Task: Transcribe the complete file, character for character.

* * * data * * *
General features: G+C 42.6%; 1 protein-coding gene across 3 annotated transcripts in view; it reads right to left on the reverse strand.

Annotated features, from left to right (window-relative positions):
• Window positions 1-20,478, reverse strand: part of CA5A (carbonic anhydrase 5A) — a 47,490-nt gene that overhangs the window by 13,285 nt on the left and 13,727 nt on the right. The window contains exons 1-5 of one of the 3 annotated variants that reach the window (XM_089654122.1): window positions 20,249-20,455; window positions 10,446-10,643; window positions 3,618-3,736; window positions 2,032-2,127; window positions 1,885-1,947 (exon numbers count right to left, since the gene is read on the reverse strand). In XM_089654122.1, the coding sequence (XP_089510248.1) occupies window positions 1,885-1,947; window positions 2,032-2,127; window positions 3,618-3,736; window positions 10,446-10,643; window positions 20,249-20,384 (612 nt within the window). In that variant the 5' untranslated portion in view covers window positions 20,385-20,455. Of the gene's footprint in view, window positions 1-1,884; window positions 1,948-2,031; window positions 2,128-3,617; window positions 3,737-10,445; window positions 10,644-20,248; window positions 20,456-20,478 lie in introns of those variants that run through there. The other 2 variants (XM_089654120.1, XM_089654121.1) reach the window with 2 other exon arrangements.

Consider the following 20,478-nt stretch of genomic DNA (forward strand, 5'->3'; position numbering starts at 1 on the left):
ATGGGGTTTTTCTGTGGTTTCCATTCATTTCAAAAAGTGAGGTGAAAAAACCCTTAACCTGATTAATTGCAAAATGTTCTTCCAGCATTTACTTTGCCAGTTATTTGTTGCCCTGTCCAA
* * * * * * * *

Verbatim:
General features: G+C 42.6%; 1 protein-coding gene across 3 annotated transcripts in view; it reads right to left on the reverse strand.

Annotated features, from left to right (window-relative positions):
• Window positions 1-20,478, reverse strand: part of CA5A (carbonic anhydrase 5A) — a 47,490-nt gene that overhangs the window by 13,285 nt on the left and 13,727 nt on the right. The window contains exons 1-5 of one of the 3 annotated variants that reach the window (XM_089654122.1): window positions 20,249-20,455; window positions 10,446-10,643; window positions 3,618-3,736; window positions 2,032-2,127; window positions 1,885-1,947 (exon numbers count right to left, since the gene is read on the reverse strand). In XM_089654122.1, the coding sequence (XP_089510248.1) occupies window positions 1,885-1,947; window positions 2,032-2,127; window positions 3,618-3,736; window positions 10,446-10,643; window positions 20,249-20,384 (612 nt within the window). In that variant the 5' untranslated portion in view covers window positions 20,385-20,455. Of the gene's footprint in view, window positions 1-1,884; window positions 1,948-2,031; window positions 2,128-3,617; window positions 3,737-10,445; window positions 10,644-20,248; window positions 20,456-20,478 lie in introns of those variants that run through there. The other 2 variants (XM_089654120.1, XM_089654121.1) reach the window with 2 other exon arrangements.

Consider the following 20,478-nt stretch of genomic DNA (forward strand, 5'->3'; position numbering starts at 1 on the left):
ATGGGGTTTTTCTGTGGTTTCCATTCATTTCAAAAAGTGAGGTGAAAAAACCCTTAACCTGATTAATTGCAAAATGTTCTTCCAGCATTTACTTTGCCAGTTATTTGTTGCCCTGTCCAA